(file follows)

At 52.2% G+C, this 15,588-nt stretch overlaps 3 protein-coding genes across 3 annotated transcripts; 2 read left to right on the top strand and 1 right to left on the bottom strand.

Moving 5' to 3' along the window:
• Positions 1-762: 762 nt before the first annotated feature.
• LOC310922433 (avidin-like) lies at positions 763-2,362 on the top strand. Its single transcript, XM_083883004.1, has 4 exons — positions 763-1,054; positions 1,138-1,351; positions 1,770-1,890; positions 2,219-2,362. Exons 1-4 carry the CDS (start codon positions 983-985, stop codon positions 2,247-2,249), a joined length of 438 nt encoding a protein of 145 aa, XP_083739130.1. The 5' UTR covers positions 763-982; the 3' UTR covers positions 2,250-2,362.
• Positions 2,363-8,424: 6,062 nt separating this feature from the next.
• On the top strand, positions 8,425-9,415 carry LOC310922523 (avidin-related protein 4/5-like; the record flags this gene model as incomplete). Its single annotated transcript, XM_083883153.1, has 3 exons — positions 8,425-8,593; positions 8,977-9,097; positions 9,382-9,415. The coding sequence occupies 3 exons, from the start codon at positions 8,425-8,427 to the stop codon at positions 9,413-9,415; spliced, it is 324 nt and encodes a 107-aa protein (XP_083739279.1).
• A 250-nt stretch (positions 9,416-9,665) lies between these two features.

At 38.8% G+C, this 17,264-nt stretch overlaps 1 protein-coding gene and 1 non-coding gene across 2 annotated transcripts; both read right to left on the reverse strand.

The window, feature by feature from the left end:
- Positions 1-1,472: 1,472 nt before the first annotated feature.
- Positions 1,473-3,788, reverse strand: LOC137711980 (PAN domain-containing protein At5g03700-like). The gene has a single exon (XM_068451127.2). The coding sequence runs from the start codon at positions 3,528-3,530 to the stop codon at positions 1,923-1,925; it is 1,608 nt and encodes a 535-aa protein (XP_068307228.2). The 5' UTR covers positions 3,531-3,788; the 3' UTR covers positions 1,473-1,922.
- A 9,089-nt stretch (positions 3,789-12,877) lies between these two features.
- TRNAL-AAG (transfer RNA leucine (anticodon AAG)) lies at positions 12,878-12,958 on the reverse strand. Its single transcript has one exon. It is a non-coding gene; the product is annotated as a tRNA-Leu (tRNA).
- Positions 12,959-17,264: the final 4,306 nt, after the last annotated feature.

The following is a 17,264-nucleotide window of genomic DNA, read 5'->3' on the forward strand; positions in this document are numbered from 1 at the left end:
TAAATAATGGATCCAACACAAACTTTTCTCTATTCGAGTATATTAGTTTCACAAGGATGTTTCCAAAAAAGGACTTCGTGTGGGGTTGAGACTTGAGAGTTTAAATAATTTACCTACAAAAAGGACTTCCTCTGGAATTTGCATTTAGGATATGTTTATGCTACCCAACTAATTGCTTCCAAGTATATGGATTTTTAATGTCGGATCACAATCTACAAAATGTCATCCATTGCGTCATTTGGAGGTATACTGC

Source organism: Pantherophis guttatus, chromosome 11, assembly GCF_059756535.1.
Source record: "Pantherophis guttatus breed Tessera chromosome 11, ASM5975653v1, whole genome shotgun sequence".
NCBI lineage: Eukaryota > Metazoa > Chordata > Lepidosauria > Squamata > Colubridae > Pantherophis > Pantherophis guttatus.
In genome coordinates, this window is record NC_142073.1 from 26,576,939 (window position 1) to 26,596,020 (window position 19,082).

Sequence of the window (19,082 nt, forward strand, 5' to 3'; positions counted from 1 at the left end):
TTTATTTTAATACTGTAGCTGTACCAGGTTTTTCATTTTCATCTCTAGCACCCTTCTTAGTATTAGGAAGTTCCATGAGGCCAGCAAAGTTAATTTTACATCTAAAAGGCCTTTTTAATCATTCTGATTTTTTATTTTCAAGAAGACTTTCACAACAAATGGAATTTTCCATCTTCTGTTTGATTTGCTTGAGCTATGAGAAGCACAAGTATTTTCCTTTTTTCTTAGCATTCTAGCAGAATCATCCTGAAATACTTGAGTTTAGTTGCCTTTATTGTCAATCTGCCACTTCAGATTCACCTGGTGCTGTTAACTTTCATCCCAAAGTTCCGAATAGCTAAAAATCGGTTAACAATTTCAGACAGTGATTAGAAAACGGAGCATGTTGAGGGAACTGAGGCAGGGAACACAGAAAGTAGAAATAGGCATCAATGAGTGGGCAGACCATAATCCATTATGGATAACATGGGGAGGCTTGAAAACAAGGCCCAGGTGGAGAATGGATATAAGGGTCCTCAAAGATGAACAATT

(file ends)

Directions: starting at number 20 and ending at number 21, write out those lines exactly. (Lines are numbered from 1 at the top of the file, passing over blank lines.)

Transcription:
In genome coordinates, this window is record NC_142073.1 from 26,576,939 (window position 1) to 26,596,020 (window position 19,082).

Sequence of the window (19,082 nt, forward strand, 5' to 3'; positions counted from 1 at the left end):